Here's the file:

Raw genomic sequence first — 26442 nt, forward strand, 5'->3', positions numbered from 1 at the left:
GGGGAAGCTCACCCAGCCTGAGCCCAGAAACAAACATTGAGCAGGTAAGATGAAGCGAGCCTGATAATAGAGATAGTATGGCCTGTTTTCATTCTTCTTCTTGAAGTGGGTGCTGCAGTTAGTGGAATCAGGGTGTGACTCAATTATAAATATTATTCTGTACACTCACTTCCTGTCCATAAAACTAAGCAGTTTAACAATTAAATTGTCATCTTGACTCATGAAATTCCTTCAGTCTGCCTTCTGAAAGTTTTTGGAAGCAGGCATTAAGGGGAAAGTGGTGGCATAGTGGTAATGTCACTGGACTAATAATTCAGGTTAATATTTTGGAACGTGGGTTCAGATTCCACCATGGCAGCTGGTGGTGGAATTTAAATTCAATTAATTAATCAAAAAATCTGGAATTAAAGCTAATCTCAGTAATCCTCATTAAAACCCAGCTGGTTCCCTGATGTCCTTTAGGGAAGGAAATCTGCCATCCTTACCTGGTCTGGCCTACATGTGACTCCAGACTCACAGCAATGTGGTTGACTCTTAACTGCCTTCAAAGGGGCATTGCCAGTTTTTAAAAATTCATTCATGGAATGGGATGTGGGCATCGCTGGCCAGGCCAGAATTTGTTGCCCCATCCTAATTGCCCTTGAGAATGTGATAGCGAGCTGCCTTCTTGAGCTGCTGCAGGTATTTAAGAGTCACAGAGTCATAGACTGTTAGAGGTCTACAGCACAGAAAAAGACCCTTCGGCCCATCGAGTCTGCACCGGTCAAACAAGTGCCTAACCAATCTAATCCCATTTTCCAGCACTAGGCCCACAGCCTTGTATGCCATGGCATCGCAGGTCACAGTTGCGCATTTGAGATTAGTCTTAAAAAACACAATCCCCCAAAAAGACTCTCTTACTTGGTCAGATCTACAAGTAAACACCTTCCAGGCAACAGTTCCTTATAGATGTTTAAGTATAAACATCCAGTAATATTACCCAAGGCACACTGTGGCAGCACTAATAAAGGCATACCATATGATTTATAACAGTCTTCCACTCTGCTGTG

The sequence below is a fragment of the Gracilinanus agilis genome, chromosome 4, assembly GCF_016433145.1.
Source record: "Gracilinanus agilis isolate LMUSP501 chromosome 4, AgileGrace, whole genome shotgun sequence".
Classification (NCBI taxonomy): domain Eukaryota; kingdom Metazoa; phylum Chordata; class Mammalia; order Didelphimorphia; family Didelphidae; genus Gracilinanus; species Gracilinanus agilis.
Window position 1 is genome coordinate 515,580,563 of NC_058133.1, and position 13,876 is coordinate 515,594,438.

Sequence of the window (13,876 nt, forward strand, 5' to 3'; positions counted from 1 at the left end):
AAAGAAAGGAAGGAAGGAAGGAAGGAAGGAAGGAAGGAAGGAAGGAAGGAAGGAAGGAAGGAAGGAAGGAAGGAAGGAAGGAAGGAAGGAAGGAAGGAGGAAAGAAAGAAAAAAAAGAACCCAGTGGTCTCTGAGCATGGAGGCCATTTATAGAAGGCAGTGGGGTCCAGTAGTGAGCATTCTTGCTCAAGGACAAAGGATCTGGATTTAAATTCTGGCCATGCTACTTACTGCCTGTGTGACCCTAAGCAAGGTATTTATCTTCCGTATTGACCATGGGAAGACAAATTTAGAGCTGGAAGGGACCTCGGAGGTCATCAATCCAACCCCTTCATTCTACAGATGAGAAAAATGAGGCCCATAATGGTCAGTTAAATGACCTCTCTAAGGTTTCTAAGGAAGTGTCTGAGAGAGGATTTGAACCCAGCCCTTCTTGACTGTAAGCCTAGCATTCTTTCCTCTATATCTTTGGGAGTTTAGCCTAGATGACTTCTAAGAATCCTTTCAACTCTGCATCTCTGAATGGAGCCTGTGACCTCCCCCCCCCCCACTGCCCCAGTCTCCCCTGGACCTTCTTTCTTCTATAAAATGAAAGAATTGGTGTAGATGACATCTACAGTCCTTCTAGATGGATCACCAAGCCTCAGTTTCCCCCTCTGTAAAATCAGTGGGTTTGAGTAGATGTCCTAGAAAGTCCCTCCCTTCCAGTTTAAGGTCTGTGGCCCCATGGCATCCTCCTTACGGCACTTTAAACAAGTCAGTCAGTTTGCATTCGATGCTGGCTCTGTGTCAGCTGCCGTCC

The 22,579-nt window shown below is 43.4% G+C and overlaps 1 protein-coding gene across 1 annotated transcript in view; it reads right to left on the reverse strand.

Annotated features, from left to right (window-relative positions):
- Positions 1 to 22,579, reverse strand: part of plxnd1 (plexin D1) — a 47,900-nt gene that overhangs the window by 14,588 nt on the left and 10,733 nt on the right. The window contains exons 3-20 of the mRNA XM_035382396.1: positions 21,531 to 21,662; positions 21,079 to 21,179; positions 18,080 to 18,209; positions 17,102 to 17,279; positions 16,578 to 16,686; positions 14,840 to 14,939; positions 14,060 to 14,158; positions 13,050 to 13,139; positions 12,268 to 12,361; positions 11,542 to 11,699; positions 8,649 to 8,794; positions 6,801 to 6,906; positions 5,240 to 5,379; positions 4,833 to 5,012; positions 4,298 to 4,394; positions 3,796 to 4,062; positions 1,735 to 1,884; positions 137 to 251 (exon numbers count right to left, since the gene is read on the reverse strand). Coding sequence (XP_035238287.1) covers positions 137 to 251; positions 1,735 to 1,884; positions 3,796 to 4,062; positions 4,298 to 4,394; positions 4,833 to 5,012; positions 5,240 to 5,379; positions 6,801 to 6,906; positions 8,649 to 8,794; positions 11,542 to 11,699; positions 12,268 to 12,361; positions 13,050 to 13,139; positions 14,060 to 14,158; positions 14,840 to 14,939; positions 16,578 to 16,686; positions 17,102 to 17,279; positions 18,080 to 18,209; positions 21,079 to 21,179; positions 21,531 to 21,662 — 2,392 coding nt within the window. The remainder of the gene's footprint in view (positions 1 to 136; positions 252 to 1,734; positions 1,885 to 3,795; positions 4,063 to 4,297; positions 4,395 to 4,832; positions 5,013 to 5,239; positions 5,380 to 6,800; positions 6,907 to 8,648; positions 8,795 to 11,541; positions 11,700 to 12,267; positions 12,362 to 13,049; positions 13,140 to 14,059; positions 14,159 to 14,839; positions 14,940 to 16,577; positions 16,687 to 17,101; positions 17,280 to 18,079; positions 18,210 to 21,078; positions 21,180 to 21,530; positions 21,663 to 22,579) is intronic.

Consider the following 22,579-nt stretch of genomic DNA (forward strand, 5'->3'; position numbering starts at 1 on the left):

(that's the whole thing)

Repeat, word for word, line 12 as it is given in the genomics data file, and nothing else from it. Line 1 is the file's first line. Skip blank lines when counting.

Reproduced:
Consider the following 22,579-nt stretch of genomic DNA (forward strand, 5'->3'; position numbering starts at 1 on the left):